2 F3d 330 United States v. Chen

2 F.3d 330

62 USLW 2133

UNITED STATES of America, Plaintiff-Appellant,
Chong-Biao CHEN; Ok Son Chen, aka Debbie Chin; Xue Duan
Chen; Guan Chong Chen; Rong Hua Chen; Kan Chong Chen;
Kong Gian Chen; Jia Zhun Chen, aka Chong Tia Chen; Ping
Xae Chen, Defendants-Appellees.

No. 92-50210.

United States Court of Appeals,
Ninth Circuit.

Argued and Submitted Feb. 5, 1993.
Decided Aug. 23, 1993.

George S. Cardona, Asst. U.S. Atty., Los Angeles, CA, for plaintiff-appellant.

William J. Genego, Santa Monica, CA, Alan I. Rubin, Epstein, Adelson & Rubin, Morton H. Boren, Hauptman & Boren, Los Angeles, CA, argued and on the briefs; Vicki I. Podberesky, Nasatir & Hirsch, Santa Monica, CA, Marvin W. Granger and Hari S. Lal, Lal & Brahmbhatt, Anaheim, CA, Michael Artan, Los Angeles, CA, Anna Ho, Torrance, CA, David R. Reed, Beverly Hills, CA, on the brief for the defendants-appellees.

Appeal from the United States District Court for the Central District of California, Terry J. Hatter, Jr., District Judge, Presiding.

Before: WALLACE, Chief Judge, SNEED and HALL, Circuit Judges.

WALLACE, Chief Judge:

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The government appeals from the district court's judgment dismissing the indictment charging nine defendants with conspiracy to smuggle aliens into the United States in violation of 18 U.S.C. Sec. 371 and 8 U.S.C. Sec. 1324(a)(1). The district court claimed authority to dismiss the indictment pursuant to its supervisory powers because it determined that agents of the Immigration and Naturalization Service (INS) acted outside their statutory authority by conducting an undercover investigation in international waters. The district court exercised jurisdiction pursuant to 18 U.S.C. Sec. 3231. We have jurisdiction over the government's timely appeal under 18 U.S.C. Sec. 3731, and we reverse and remand.


* In July 1991, a confidential informant contacted the INS regarding two persons--Chong-Biao Chen and Ok Son Chen, both defendants in this case--who had asked the informant about renting a boat for the purpose of meeting a Chinese ship, the Li Munn, off the coast of California and transporting 20 Chinese persons from the Li Munn to the United States mainland. The INS then began an undercover investigation into possible violations of the immigration laws.


With INS approval, the informant twice met with Chong-Biao and Ok Son and settled on a price of $50,000 for a captain and a boat capable of transporting 80 Chinese persons from a point about 100 miles offshore. Chong-Biao and Ok Son gave the informant a New York telephone pager number and told him to contact them when he located a boat suitable for the charter; they then returned to New York.


On instructions from the INS, the informant located a suitable boat, the Corinthian. The informant contacted Chong-Biao and Ok Son, and during a series of telephone conversations it was agreed that they would charter the Corinthian along with her captain and crew. The INS intended to include undercover agents posing as crew members.


On August 21, 1991, the Undercover Operations Review Committee of the United States Department of Justice (Review Committee) authorized the INS agents to proceed with the proposed undercover operation involving the use of the Corinthian in international waters.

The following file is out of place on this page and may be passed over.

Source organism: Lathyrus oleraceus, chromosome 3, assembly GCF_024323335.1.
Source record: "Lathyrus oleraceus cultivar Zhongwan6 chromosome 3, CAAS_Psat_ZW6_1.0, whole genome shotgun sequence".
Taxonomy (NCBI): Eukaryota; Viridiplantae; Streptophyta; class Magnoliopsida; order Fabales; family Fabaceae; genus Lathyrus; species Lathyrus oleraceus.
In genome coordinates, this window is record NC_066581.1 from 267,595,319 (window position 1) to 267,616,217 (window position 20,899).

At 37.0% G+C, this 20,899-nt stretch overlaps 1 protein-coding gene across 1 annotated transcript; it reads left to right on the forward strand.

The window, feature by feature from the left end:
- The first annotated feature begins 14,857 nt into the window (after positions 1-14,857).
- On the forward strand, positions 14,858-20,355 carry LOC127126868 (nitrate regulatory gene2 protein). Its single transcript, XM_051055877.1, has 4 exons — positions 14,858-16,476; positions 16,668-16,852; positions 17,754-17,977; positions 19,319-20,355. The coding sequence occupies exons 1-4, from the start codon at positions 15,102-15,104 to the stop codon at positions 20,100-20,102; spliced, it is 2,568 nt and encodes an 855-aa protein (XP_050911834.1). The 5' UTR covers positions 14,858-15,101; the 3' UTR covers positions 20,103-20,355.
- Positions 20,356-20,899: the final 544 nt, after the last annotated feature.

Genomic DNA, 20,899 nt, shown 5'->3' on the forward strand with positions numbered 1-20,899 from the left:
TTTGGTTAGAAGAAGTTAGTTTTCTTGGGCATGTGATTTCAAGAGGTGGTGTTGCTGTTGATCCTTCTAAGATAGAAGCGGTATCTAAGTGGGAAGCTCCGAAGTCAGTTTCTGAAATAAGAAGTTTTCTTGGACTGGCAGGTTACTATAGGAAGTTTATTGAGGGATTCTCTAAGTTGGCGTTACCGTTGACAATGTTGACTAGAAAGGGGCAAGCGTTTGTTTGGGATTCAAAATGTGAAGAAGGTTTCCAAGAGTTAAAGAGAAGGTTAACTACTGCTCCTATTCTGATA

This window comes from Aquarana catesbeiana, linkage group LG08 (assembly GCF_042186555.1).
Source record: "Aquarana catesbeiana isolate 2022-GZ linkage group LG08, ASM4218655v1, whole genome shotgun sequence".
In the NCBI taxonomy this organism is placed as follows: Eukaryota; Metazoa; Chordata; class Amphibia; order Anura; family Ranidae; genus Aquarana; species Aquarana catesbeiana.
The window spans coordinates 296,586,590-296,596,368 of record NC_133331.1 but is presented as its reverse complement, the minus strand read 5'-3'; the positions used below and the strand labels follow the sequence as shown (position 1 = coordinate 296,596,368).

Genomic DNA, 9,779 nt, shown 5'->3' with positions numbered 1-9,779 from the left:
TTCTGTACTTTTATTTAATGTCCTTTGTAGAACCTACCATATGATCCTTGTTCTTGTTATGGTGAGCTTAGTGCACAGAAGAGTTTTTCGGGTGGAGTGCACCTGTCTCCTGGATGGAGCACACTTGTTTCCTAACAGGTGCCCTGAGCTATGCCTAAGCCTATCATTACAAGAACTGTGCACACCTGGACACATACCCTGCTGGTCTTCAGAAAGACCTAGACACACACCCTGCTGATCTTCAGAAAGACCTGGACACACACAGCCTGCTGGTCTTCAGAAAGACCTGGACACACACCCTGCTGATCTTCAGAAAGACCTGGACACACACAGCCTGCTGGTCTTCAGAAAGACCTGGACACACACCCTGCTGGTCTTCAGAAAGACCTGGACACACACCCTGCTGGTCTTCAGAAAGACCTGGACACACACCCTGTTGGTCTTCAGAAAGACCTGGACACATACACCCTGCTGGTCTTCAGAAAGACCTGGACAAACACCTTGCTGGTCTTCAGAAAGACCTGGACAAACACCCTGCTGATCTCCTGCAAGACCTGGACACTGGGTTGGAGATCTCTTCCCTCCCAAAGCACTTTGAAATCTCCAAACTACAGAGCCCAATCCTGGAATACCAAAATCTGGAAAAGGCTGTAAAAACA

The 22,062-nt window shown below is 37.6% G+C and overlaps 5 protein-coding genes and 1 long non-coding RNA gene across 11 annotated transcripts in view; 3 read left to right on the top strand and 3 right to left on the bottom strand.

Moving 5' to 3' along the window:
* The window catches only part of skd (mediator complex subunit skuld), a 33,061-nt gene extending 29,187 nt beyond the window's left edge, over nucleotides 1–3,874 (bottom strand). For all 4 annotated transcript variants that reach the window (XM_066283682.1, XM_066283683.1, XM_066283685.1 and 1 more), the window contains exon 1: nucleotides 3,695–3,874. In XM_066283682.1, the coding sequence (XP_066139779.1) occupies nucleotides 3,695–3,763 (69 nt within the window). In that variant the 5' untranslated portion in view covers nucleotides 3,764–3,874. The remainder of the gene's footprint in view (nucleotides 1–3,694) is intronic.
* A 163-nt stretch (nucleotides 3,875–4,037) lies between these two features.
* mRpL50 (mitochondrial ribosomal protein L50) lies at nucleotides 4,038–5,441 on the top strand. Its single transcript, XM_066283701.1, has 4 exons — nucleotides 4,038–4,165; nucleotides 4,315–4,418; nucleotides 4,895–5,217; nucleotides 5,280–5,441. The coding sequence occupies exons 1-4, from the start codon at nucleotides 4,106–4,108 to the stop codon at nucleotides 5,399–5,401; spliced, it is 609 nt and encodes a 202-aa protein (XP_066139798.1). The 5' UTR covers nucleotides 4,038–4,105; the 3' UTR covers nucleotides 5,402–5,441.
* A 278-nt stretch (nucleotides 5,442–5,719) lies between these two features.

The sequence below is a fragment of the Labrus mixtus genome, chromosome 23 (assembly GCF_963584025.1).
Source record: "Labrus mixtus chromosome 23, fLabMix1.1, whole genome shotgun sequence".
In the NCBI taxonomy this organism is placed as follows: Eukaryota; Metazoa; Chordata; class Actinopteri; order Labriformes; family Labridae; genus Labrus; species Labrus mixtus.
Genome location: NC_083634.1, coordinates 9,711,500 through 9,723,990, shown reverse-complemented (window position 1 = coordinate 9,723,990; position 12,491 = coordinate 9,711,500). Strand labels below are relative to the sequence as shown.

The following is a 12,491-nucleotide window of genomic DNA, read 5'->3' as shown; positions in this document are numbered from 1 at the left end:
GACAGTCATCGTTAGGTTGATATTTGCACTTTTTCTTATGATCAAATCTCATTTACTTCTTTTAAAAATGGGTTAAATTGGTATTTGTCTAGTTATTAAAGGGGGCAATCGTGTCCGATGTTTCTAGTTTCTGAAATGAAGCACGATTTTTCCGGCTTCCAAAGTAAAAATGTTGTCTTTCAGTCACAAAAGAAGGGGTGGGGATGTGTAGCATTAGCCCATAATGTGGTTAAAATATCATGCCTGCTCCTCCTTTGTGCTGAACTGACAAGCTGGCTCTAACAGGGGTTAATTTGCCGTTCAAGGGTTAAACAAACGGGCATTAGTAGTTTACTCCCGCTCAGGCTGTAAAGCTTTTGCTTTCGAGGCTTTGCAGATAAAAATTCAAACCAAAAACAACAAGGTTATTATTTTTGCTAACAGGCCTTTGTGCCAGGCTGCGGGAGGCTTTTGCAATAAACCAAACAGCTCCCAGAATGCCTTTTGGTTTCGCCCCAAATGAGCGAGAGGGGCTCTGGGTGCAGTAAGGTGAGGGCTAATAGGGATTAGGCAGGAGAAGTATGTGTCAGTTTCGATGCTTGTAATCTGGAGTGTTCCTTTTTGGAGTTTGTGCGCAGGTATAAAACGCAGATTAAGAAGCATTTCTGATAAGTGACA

On August 23, three defendants met on the Corinthian with the informant and an undercover INS agent posing as the boat's owner. Several other INS agents were present in the guise of crew members. These defendants informed the INS agents that they were to meet with a Chinese ship approximately 240 miles off the California coast, and 130 Chinese persons would be transferred to the Corinthian. The defendants and the agents also discussed how to transport the aliens to New York after their arrival in the United States.


On August 27, the Review Committee considered a revised plan for the INS's proposed undercover operation, which had been modified in light of the August 23 meeting. The Review Committee was aware that the INS agents would conduct the undercover investigation in international waters when approval was given. The Review Committee guidelines specifically contemplate an INS "undercover operation [that] will be conducted substantially outside the United States." INS Undercover Operation Guidelines at IV.A. (2). The operation was also approved by the United States Attorney for the Central District of California and an Assistant Attorney General in the Department of Justice, both of whom knew that the operation would be conducted in international waters.

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When the Corinthian set out from the harbor at San Pedro, California on August 29, seven INS agents and two United States Coast Guard officers, all operating undercover, as well as two of the defendants were on board. The Coast Guard officers were present only to provide assistance if necessary; they had no supervisory responsibility for the investigation, which was under the sole control of the INS. The next day the Corinthian met the Li Munn in international waters approximately 320 miles from the California coast. As the INS agents watched and videotaped, approximately 132 Chinese persons, including four of the defendants in this case, transferred from the Li Munn to the Corinthian. Upon the Corinthian's return to San Pedro harbor on September 1, the aliens were transported to a house in Garden Grove, California, which was kept under INS surveillance.